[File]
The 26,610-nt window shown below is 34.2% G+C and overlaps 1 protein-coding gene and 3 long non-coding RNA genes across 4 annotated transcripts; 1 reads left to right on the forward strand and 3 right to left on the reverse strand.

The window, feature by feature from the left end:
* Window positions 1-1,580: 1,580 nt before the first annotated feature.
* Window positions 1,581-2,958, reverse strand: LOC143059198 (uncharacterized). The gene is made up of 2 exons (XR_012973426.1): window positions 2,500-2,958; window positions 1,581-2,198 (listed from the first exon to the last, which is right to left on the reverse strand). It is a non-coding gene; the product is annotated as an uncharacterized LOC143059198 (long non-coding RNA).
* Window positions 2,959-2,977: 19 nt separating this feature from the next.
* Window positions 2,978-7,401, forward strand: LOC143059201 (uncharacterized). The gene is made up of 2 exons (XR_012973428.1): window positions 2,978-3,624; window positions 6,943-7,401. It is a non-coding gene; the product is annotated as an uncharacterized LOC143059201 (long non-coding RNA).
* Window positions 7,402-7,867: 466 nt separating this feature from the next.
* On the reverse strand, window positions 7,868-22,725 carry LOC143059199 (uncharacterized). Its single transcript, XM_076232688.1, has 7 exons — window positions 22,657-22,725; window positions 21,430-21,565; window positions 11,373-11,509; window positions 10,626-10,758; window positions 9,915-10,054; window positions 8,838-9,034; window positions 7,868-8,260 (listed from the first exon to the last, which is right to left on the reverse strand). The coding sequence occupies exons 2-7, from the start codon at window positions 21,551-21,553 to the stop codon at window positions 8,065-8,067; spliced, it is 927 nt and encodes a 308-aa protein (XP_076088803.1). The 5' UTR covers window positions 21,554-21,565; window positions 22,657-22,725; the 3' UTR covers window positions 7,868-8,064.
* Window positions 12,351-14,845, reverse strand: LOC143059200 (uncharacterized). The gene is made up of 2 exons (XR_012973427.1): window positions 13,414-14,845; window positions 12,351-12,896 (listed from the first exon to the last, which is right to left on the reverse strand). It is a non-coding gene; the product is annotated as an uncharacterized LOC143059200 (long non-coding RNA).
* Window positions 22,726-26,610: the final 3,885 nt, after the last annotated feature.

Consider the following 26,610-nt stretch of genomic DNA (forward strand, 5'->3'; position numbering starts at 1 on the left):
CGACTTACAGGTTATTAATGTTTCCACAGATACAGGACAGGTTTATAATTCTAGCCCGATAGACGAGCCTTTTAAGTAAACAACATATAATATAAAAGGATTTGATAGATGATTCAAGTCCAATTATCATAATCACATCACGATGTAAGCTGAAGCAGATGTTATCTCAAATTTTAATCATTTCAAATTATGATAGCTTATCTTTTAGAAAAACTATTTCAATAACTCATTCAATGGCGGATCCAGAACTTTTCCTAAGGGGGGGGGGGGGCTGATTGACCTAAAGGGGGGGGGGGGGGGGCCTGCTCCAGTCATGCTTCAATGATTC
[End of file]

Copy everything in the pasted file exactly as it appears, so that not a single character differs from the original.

The 26,610-nt window shown below is 34.2% G+C and overlaps 1 protein-coding gene and 3 long non-coding RNA genes across 4 annotated transcripts; 1 reads left to right on the forward strand and 3 right to left on the reverse strand.

The window, feature by feature from the left end:
* Window positions 1-1,580: 1,580 nt before the first annotated feature.
* Window positions 1,581-2,958, reverse strand: LOC143059198 (uncharacterized). The gene is made up of 2 exons (XR_012973426.1): window positions 2,500-2,958; window positions 1,581-2,198 (listed from the first exon to the last, which is right to left on the reverse strand). It is a non-coding gene; the product is annotated as an uncharacterized LOC143059198 (long non-coding RNA).
* Window positions 2,959-2,977: 19 nt separating this feature from the next.
* Window positions 2,978-7,401, forward strand: LOC143059201 (uncharacterized). The gene is made up of 2 exons (XR_012973428.1): window positions 2,978-3,624; window positions 6,943-7,401. It is a non-coding gene; the product is annotated as an uncharacterized LOC143059201 (long non-coding RNA).
* Window positions 7,402-7,867: 466 nt separating this feature from the next.
* On the reverse strand, window positions 7,868-22,725 carry LOC143059199 (uncharacterized). Its single transcript, XM_076232688.1, has 7 exons — window positions 22,657-22,725; window positions 21,430-21,565; window positions 11,373-11,509; window positions 10,626-10,758; window positions 9,915-10,054; window positions 8,838-9,034; window positions 7,868-8,260 (listed from the first exon to the last, which is right to left on the reverse strand). The coding sequence occupies exons 2-7, from the start codon at window positions 21,551-21,553 to the stop codon at window positions 8,065-8,067; spliced, it is 927 nt and encodes a 308-aa protein (XP_076088803.1). The 5' UTR covers window positions 21,554-21,565; window positions 22,657-22,725; the 3' UTR covers window positions 7,868-8,064.
* Window positions 12,351-14,845, reverse strand: LOC143059200 (uncharacterized). The gene is made up of 2 exons (XR_012973427.1): window positions 13,414-14,845; window positions 12,351-12,896 (listed from the first exon to the last, which is right to left on the reverse strand). It is a non-coding gene; the product is annotated as an uncharacterized LOC143059200 (long non-coding RNA).
* Window positions 22,726-26,610: the final 3,885 nt, after the last annotated feature.

Consider the following 26,610-nt stretch of genomic DNA (forward strand, 5'->3'; position numbering starts at 1 on the left):
CGACTTACAGGTTATTAATGTTTCCACAGATACAGGACAGGTTTATAATTCTAGCCCGATAGACGAGCCTTTTAAGTAAACAACATATAATATAAAAGGATTTGATAGATGATTCAAGTCCAATTATCATAATCACATCACGATGTAAGCTGAAGCAGATGTTATCTCAAATTTTAATCATTTCAAATTATGATAGCTTATCTTTTAGAAAAACTATTTCAATAACTCATTCAATGGCGGATCCAGAACTTTTCCTAAGGGGGGGGGGGGGCTGATTGACCTAAAGGGGGGGGGGGGGGGGCCTGCTCCAGTCATGCTTCAATGATTC